By Mario R. Mercado
May 07, 2014

Bryce Pinkham was recently nominated for a Tony Award as best actor in a musical for his role as the charming and scheming Monty Navarro in A Gentelman's Guide to Love and Murder, unquestionably the best, funniest and wittiest, original musical on Broadway this season. Pinkham talks to T+L about the demands of giving eight performances a week and travels that range from Madagascar to Japan to the Middle East.

Your role is non-stop, requiring stamina, separate and apart from the brisk dialogue, fast-pace movement, and singing. How do you do it?

I grew up playing a lot of sports. Doing the show reminds me of soccer. On stage, there are times when you feel as if you are sprinting, there are other times, when you feel as if you are jogging. But you are always moving and you don't get a break.

And the number of performances?

That's the trick. In addition to the endurance, the energy, focus, and adrenalin of each performance, there's the challenge of doing it eight times a week. I try to keep my days full so that I'm not just waiting to come to the theater. I stay healthier that way. But I do my best to take off completely the day we don't perform.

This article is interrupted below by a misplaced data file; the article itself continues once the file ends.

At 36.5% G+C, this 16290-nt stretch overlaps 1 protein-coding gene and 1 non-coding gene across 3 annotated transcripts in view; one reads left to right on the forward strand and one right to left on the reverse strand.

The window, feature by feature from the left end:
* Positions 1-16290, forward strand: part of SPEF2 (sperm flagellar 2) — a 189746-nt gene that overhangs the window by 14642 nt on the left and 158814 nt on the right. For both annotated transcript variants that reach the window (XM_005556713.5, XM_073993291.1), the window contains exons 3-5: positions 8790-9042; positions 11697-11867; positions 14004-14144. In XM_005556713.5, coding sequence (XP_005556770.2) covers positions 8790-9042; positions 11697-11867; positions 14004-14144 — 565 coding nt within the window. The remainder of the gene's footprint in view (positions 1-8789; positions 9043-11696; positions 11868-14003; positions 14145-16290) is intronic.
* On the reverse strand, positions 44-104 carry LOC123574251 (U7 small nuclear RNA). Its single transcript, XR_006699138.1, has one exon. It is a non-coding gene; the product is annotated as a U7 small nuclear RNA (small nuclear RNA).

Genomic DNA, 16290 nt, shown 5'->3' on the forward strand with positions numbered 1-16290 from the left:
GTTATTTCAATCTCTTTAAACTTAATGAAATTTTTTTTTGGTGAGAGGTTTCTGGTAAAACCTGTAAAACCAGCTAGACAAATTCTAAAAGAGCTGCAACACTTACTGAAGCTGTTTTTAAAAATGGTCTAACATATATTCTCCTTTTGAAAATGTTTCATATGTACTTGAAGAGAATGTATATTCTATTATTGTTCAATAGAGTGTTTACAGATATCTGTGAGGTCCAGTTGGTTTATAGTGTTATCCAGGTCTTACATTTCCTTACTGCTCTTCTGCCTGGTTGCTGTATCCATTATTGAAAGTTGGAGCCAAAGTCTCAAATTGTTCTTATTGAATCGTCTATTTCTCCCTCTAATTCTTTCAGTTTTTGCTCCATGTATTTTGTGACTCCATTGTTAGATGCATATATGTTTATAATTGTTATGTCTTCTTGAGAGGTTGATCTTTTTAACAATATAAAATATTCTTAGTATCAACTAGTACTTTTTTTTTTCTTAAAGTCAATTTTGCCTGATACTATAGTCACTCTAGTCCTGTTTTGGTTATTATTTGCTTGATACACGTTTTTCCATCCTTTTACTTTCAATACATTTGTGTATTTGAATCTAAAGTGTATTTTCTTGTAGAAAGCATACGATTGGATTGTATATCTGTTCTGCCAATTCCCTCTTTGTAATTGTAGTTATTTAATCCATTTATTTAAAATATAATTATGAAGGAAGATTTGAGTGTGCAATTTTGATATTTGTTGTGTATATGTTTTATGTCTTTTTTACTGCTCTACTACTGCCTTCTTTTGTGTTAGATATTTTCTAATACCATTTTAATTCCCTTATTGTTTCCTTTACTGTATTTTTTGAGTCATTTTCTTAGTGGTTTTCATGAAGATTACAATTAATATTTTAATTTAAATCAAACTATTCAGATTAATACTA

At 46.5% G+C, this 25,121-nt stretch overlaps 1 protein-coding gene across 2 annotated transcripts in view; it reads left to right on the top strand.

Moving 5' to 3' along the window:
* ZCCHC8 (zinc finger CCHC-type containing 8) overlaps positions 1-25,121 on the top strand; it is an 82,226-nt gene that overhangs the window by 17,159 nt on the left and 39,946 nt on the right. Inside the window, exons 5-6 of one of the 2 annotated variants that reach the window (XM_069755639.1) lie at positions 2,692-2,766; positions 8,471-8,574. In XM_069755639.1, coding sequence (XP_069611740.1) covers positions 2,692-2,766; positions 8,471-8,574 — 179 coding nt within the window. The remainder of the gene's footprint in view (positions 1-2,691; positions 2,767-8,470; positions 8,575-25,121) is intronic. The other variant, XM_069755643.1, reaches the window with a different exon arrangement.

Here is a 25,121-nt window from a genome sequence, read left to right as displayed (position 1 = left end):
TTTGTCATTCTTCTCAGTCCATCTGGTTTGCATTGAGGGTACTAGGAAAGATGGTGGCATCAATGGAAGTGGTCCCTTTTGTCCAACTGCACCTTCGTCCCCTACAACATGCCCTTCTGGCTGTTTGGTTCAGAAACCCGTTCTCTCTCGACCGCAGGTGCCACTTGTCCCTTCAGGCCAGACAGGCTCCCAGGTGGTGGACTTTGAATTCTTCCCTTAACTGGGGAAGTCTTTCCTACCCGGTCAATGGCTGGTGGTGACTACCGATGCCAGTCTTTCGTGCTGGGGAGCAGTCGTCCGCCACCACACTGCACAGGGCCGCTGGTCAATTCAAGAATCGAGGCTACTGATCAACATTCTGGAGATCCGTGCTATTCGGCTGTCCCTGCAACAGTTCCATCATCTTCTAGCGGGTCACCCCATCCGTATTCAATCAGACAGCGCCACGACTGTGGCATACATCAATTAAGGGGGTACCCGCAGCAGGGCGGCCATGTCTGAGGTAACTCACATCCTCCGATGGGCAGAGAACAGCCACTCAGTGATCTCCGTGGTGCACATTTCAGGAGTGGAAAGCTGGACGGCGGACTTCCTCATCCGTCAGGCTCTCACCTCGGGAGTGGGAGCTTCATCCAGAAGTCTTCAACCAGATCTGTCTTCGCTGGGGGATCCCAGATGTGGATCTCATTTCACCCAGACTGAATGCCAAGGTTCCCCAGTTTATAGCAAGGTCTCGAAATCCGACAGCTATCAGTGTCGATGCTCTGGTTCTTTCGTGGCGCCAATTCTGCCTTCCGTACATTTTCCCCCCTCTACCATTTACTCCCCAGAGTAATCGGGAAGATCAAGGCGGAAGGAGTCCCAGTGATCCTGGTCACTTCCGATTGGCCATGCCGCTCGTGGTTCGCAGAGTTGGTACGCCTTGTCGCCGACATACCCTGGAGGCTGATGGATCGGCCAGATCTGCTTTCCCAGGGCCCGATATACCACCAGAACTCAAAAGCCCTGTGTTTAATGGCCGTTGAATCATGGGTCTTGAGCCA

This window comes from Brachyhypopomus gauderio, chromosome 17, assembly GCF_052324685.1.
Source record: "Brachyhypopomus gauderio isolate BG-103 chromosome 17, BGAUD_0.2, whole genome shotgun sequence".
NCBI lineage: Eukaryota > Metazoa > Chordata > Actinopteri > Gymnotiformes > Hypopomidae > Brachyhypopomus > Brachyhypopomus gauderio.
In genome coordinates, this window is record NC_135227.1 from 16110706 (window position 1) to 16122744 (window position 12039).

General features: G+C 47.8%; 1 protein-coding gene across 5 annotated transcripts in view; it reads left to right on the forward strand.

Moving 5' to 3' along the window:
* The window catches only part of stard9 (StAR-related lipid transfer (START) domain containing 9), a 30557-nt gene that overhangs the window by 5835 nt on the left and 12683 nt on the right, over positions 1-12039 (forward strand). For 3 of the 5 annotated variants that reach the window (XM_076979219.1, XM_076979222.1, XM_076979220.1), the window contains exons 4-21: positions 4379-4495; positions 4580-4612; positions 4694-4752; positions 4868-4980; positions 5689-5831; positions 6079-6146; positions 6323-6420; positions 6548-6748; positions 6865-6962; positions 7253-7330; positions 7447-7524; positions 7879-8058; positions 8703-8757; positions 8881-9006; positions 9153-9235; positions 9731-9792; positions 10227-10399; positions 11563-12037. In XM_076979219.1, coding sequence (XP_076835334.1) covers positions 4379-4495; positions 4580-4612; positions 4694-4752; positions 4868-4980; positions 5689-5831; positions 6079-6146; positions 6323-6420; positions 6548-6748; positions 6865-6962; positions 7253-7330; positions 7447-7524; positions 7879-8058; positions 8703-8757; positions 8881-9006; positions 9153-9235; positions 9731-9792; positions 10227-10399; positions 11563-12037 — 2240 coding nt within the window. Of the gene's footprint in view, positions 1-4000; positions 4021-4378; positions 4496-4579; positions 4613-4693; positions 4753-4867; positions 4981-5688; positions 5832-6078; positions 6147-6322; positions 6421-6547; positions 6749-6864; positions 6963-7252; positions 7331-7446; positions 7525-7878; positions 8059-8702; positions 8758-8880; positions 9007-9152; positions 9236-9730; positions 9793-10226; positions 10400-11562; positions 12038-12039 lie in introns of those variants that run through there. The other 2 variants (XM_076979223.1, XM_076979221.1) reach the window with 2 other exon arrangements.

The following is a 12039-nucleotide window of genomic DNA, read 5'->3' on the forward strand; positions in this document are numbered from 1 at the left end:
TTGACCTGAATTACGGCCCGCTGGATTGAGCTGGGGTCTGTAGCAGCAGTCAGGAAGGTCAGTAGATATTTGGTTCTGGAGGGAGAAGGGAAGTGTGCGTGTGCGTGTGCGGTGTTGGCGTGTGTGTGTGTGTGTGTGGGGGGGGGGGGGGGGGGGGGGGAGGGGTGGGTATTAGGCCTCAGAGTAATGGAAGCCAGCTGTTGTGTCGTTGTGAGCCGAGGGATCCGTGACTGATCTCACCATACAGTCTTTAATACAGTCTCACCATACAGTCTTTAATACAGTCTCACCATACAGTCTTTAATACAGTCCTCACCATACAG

Tell us about Madagascar.

A fellow actor, long-interested in Madagascar, and I developed a program, Zara Aina, involving American theater artists to work with at-risk youth to create a performance piece based on Madagasi folk tales. It was produced in partnership with a local school and the show toured throughout the country. Perhaps my favorite part of the project turned out to be the satisfaction these 14 kids derived from giving much-needed school supplies to the students for whom they performed.

You have also traveled widely through the program Outside the Wire. What is it?

Outside the Wire is a social impact theater company, Brooklyn-based, that engages professional actors to take an excerpt of a theater-piece, ranging from a Greek tragedy to Eugene O’Neill, to address pressing social and health issues, such as soldier suicide and PTSD, substance abuse, domestic violence, for diverse audiences, including the military, and to encourage understanding. But the theater and the actors are just the catalyst for a discussion among the particular community. It is more rewarding than I can say. Whenever Outside the Wire asks, and whenever I can, I say yes. It has changed my life—and it has taken me throughout the U.S. and around the world.

Mario Mercado is Travel + Leisure's Arts Editor.